We dodged yet another bullet this Spring. Despite being abandoned by the President, and the House Republican leadership proposing elimination of the Community Services Block Grant, our many friends in Congress, including our own Charlie Dent, prevented a calamity, with the result being a 3% cut in CSBG, our core funding. However, years of stretching, stretching and more stretching meant that even that 3% cut snapped our ability to sustain all of CACLV’s programming.
The Board of Directors just adopted a budget that will result in the elimination of 20 employees and hours cut on three others. CACLV is still a $20 million organization with 100 employees, but this is the first time in 28 years that we did not grow services to our community; indeed, deep cuts were made, affecting services.
Most devastating of all was our decision to either transition Safe Harbor Easton to another agency or to close it by September 30. All of us are stunned by what we had to do. As the agency that created the organizational structure, ran the $435,000 capital campaign to retrofit the building donated by the City of Easton during Sal Panto’s mid-eighties tenure, hired the architect, oversaw the construction, helped raise the funds for the Salvation Army to run the shelter, then rescued the program when the Salvation Army dropped out, sustaining it since 1993, this is painful.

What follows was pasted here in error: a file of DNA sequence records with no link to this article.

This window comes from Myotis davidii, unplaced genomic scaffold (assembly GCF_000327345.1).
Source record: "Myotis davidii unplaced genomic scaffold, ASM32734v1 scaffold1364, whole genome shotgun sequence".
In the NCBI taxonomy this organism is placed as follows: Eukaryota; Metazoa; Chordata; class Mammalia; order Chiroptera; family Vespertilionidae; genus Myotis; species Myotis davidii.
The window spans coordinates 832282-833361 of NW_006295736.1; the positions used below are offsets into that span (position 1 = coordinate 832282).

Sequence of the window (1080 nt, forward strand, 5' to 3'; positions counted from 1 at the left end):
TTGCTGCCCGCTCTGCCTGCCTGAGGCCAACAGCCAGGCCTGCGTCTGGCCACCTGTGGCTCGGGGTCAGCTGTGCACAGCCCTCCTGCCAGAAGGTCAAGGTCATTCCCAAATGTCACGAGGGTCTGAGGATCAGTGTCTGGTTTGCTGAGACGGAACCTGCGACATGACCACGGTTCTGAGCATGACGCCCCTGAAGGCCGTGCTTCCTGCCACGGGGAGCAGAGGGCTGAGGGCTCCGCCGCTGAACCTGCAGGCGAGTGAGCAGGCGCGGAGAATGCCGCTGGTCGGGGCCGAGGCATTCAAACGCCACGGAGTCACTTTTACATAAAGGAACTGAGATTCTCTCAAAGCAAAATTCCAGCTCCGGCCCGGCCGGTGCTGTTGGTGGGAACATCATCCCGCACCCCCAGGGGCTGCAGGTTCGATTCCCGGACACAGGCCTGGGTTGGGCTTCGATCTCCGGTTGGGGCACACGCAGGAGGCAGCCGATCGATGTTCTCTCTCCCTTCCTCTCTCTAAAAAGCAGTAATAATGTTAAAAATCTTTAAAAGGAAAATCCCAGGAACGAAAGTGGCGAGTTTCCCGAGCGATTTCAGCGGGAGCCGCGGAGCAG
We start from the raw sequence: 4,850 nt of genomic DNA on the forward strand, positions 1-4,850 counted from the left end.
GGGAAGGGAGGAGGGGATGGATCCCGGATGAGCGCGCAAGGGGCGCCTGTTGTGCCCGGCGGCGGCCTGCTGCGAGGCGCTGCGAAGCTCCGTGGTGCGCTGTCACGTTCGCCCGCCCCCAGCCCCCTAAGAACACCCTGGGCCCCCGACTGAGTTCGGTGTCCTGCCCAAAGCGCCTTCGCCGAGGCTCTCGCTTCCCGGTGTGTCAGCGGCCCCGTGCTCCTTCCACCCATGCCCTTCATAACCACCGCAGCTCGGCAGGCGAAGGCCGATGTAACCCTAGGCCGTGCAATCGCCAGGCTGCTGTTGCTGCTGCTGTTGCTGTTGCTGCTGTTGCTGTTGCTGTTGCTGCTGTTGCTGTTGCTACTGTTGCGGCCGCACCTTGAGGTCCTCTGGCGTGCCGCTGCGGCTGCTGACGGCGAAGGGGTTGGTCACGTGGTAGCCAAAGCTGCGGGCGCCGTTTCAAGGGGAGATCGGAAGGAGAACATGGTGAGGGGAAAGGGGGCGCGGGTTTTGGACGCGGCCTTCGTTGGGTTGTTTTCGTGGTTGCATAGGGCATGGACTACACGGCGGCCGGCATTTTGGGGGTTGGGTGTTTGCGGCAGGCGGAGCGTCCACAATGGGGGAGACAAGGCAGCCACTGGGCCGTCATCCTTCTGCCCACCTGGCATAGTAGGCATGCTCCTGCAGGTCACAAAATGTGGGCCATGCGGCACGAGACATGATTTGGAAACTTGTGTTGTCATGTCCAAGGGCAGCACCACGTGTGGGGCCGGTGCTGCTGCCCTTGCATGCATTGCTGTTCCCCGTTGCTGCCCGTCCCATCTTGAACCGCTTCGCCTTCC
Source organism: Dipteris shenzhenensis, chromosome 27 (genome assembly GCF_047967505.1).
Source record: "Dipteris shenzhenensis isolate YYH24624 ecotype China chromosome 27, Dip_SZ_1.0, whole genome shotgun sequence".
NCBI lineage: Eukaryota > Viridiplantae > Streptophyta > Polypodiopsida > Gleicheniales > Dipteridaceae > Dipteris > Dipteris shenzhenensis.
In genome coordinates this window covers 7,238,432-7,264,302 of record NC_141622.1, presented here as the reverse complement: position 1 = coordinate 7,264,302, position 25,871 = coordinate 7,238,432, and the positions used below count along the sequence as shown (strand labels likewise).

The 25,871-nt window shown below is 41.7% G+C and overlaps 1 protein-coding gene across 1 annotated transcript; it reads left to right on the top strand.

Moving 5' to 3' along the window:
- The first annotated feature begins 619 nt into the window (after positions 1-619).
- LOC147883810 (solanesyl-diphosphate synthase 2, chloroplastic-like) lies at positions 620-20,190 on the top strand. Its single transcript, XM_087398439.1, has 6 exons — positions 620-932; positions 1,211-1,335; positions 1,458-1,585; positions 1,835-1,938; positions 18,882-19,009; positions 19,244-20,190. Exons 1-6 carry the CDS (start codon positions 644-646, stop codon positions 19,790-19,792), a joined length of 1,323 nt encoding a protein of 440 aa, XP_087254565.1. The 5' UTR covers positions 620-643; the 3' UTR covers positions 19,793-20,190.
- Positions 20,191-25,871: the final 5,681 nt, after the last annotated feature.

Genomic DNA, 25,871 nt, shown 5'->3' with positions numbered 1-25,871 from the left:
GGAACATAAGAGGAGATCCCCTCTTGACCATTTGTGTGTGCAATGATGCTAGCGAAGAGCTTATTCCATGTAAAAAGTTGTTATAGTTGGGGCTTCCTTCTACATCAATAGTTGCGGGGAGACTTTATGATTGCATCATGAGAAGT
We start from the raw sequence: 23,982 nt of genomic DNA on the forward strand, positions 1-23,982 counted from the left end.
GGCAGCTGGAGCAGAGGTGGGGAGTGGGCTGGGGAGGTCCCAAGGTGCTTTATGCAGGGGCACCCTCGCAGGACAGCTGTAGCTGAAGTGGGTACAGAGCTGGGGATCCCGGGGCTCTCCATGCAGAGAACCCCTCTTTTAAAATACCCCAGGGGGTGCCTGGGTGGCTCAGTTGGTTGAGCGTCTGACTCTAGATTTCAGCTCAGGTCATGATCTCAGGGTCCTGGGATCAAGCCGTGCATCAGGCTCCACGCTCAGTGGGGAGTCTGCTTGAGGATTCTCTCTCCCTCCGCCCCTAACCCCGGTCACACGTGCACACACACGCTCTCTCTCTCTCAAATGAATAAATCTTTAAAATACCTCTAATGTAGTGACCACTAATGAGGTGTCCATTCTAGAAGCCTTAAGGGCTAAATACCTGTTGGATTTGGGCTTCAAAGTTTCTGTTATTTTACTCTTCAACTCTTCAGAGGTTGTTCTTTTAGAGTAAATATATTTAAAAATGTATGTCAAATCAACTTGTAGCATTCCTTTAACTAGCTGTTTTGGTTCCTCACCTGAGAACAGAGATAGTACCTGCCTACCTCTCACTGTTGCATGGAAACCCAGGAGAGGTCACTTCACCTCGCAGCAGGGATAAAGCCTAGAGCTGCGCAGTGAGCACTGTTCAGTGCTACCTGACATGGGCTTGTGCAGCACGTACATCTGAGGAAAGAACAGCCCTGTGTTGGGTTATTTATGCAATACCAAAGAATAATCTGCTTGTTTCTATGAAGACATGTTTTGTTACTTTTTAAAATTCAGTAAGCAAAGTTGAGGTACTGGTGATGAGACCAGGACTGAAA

We also will stop offering seminars on tenant rights and responsibilities. Unless new funds are made available, we will no longer open Family Savings Accounts, which match savers’ deposits if the savings are used to buy a home, start a business or make other progress toward self-sufficiency.
We anticipated funding under the American Recovery and Reinvestment Act for weatherizing homes to run out in March, 2012. The program helps people save energy while reducing our carbon footprint. We expect, though, additional cuts to the regular federal funding we receive for weatherization. And the utility companies may cut their programs, as well.
Friends, this is a slender organization, putting as much as we can into services. We are, frankly, too stretched administratively, spending in 2010-2011 just 7.6% of our revenue on administration. Feel free to compare that to any other non-profit. This new, 2011-2012 budget drops administrative costs to 7.2%!
You can see what this year’s budget will produce in our community by clicking here. Be prepared for 40+ pages of details about the difference we will make with your tax dollars and donations.
We won (in relative terms) our funding battle on the Continuing Resolution because we’re good at what we do. We also won because hundreds of our friends and people we serve sent letters and emails and made phone calls to our representatives in Congress.
We may need you again. Stick with us.